But for Michael, it would turn plenty bad when Alvin spotted some caramel-colored discharge in Jaw-z's mouth. "What's that?" Michael didn't know, but despite washing her and taking care of scrapes and cuts, she continued to smell.

Taking her to a vet, Michael learned the bad news about the broken jaw and that someone had deliberately injured the puppy "and she still loves people," he said. The bone had turned black, was dead and had cut its way out of her mouth and the carmel discharge was the infection causing the smell. 

Dr. Jacobo Balairon hangs out with Jaw-z.
"It cut its way out enough to be sticking out," Michael explained."So it didn't fall out but just stayed there like a tooth. And that was the first thing they did was pull it out since it was completely detached and dead."

Without the surgery, one veterinarian told me, Jaw-z would die within a few weeks. Michael was flipping out when the first estimate he received was $4,000, which was "absolutely shocking."

Michael was reeling, by now knowing he could never give Jaw-z up. When he bumped into my friend, Anita Sinclair, who has rescued animals from brown pelicans to dogs over the years, she wanted to help.

"He was crying and so very upset," Anita told me. "He cared so much about the puppy. Michael is a sweet guy who did not even hesitate to help a little puppy in need. Such a lovely young man! We need more like him in this world."

Anita contacted me and helped Michael put up a funding venue. Michael zoomed around looking for a vet that would give him a break. Finally, he heard about a new veterinarian, Dr. Jacobo Balairon at  Primary Care Animal Hospital in Long Beach.

Michael and Alvin sat in the lobby, waiting to see the vet. Ironically, he was busy doing surgery on a cat with not just a broken jaw like Jaw-z, but a feline that's name was Jaws. "That's fate," Alvin reminded Michael as they sat waiting and holding the puppy.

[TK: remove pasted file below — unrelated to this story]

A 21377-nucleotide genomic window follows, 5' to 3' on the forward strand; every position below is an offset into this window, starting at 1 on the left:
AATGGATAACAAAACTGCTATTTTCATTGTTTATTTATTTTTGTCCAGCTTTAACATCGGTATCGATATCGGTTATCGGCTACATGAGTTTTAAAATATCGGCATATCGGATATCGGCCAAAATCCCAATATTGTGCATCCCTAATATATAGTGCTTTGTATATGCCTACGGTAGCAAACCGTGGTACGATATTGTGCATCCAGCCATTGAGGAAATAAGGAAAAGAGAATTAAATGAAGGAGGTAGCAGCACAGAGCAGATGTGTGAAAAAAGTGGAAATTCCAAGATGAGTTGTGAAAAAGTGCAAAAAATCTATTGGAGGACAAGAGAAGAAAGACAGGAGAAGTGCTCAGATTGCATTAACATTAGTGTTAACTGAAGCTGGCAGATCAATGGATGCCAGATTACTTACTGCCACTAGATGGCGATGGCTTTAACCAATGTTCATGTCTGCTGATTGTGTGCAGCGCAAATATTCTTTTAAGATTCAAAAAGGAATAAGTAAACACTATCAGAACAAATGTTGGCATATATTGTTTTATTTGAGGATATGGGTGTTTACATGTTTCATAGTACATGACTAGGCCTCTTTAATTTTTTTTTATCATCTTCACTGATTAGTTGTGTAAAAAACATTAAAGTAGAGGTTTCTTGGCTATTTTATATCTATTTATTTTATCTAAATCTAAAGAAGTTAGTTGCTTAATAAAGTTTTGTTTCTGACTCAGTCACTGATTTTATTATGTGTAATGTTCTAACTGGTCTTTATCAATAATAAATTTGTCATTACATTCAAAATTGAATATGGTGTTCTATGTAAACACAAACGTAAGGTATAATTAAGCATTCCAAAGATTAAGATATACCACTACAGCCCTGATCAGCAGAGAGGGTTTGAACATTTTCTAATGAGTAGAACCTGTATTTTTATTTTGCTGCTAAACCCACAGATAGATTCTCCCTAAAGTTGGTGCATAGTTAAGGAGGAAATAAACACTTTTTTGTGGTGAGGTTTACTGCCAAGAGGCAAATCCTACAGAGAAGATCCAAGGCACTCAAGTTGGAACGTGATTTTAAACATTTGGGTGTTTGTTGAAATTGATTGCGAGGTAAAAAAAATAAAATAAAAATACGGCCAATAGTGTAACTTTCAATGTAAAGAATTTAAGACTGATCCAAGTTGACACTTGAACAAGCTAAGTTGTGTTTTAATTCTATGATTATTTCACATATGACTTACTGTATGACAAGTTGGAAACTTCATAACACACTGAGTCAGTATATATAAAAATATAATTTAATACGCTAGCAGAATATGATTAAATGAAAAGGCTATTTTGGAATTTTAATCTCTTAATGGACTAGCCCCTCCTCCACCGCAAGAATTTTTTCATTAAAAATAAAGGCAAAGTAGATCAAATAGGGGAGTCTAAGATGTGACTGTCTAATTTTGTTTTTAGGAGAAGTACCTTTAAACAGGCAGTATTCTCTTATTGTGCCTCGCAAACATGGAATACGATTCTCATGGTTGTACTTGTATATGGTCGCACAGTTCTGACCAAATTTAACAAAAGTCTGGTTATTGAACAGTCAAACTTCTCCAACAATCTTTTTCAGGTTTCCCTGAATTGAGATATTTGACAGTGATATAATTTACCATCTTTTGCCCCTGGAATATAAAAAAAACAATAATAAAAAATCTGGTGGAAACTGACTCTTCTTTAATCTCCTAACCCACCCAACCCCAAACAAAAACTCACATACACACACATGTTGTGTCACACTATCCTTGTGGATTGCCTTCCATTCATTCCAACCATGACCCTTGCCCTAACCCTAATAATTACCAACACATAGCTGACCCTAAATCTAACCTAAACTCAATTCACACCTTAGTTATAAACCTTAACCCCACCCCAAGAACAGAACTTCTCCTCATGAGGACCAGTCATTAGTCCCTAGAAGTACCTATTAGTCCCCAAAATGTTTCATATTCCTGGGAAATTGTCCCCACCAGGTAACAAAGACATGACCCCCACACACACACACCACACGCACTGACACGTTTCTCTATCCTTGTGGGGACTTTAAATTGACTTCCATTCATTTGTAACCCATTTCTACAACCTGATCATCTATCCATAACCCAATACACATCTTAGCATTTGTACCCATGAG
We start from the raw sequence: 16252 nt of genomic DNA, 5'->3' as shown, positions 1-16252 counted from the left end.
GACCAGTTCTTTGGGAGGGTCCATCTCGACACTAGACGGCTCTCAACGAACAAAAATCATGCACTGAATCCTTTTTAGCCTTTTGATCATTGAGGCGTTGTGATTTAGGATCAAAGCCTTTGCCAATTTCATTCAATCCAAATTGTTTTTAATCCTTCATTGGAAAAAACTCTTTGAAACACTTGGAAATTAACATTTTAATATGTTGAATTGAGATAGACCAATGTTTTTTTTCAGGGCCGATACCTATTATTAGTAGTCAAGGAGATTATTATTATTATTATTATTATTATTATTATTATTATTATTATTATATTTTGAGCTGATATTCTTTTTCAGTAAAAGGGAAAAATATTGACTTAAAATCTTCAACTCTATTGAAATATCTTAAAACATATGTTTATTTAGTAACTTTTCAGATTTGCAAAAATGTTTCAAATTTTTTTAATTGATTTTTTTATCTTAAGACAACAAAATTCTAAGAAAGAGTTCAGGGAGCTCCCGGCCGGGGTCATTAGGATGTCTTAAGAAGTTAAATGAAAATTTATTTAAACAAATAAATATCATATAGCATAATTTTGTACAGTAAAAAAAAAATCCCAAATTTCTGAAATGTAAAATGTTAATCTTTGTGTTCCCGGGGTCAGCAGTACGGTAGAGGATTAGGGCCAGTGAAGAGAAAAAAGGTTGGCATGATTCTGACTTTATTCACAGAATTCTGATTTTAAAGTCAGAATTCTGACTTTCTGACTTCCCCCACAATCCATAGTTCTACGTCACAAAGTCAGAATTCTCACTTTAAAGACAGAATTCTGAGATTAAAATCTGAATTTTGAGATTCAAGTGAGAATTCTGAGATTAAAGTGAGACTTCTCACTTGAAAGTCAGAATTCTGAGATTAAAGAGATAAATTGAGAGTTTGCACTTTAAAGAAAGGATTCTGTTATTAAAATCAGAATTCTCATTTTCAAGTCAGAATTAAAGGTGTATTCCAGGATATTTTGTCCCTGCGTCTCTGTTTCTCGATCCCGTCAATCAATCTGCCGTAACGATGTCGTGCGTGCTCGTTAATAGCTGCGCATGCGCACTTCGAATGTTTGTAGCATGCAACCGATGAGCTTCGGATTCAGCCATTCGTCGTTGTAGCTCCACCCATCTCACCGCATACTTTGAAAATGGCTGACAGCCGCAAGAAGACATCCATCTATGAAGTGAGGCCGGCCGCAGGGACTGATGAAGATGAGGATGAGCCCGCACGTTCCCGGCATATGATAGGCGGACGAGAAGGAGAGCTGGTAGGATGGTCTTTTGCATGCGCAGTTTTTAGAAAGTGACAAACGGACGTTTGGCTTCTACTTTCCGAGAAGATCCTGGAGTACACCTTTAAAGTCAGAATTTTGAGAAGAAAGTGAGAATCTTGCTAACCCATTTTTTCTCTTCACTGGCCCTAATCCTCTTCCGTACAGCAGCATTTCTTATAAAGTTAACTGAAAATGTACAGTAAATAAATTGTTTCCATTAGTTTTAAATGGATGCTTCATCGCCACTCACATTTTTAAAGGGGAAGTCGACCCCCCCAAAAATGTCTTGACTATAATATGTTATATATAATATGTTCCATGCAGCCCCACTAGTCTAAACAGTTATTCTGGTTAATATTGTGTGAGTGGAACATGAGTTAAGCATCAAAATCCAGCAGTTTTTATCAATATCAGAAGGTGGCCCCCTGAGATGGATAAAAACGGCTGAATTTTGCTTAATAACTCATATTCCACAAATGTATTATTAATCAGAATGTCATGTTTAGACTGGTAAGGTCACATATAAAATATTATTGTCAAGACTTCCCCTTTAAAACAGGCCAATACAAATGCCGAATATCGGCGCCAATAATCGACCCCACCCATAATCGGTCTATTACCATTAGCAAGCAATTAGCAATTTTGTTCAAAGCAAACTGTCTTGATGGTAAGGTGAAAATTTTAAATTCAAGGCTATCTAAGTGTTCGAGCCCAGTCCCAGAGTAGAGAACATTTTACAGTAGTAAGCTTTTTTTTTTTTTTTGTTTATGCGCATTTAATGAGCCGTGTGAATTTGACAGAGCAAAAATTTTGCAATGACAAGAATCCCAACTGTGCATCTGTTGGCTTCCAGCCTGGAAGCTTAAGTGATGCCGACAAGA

When Dr. Balairon met Jaw-z and Michael spilled out the whole story, he agreed to do the surgery--at a cost of $1,800. If Michael could scrape up $500 that day, the vet told him, he would do the surgery and Michael could pay the remainder later. Michael took the last bit of his money, paid $500 for that operation, and is praying that others will help him pay the rest with donations or in-kind goods, such as dog food, paying for vaccinations and such. He barely has money left to pay for the gas to get to his pool jobs, he said.

The good news is that the surgery saved her life. It was improbable that Jaw-Z would have lived much longer than three weeks in her condition, the veterinarian said.  The infection would destroy her ability to eat or drink and though she had to have pain, she didn't show it. She was a "real trooper," Balairon said. "Super playful, super nice. But she had a really bad infection. She's really tough."

He partly agreed to the deal because: "Michael is just a really nice. He fell in love with the dog and he didn't know what he's getting into." Balairon said the hospital does frequently try to work with rescue groups, but cannot always do so because "we have to pay the bills for the hospital. We wish we could do it for every patient." 

In the meantime, a grateful Michael is rethinking his attitude about "destiny" and changed Jawsy's original name to something more contemporary, like a rapper's name, and that's how he came up with Jaw-z.

"I don't believe in fate or destiny," Michael said. "But it just got crazy that the vet was doing the same kind of surgery for a broken jaw, and not just any broken jaw," but the same procedure he would do on Jaw-z.

Jaw-z is not completely out of the woods and may still need reconstructive surgery.
But in less than three weeks under Michael's care, she has picked up the pounds and become more muscular, going from 18 pounds to nearly 29. That's the Jaw-z I got to meet, her little pink  tongue still hanging out.

 In her short life, it seemed Jaw-z made one important decision wisely: who she picked to save her.

Want to help? Donations for Jaw-z can be made at

  Michael can be reached at: